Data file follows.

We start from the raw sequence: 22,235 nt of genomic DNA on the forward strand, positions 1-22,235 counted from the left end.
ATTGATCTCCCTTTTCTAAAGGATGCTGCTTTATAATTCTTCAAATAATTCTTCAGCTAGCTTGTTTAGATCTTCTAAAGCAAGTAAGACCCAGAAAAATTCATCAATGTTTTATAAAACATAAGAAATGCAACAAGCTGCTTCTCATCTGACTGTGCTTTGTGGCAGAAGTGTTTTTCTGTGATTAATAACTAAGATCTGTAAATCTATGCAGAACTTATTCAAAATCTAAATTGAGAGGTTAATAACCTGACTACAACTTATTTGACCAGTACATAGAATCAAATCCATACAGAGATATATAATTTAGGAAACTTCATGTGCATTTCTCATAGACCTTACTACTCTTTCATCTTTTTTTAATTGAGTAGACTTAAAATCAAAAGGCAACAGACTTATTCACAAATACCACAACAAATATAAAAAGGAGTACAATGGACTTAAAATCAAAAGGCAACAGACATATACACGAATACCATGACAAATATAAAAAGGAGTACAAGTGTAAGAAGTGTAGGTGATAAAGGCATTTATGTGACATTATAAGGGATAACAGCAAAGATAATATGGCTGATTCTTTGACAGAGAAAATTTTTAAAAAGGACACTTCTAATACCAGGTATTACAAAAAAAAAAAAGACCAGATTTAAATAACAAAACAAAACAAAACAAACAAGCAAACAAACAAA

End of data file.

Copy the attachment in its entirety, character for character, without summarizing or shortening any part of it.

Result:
We start from the raw sequence: 22,235 nt of genomic DNA on the forward strand, positions 1-22,235 counted from the left end.
ATTGATCTCCCTTTTCTAAAGGATGCTGCTTTATAATTCTTCAAATAATTCTTCAGCTAGCTTGTTTAGATCTTCTAAAGCAAGTAAGACCCAGAAAAATTCATCAATGTTTTATAAAACATAAGAAATGCAACAAGCTGCTTCTCATCTGACTGTGCTTTGTGGCAGAAGTGTTTTTCTGTGATTAATAACTAAGATCTGTAAATCTATGCAGAACTTATTCAAAATCTAAATTGAGAGGTTAATAACCTGACTACAACTTATTTGACCAGTACATAGAATCAAATCCATACAGAGATATATAATTTAGGAAACTTCATGTGCATTTCTCATAGACCTTACTACTCTTTCATCTTTTTTTAATTGAGTAGACTTAAAATCAAAAGGCAACAGACTTATTCACAAATACCACAACAAATATAAAAAGGAGTACAATGGACTTAAAATCAAAAGGCAACAGACATATACACGAATACCATGACAAATATAAAAAGGAGTACAAGTGTAAGAAGTGTAGGTGATAAAGGCATTTATGTGACATTATAAGGGATAACAGCAAAGATAATATGGCTGATTCTTTGACAGAGAAAATTTTTAAAAAGGACACTTCTAATACCAGGTATTACAAAAAAAAAAAAGACCAGATTTAAATAACAAAACAAAACAAAACAAACAAGCAAACAAACAAA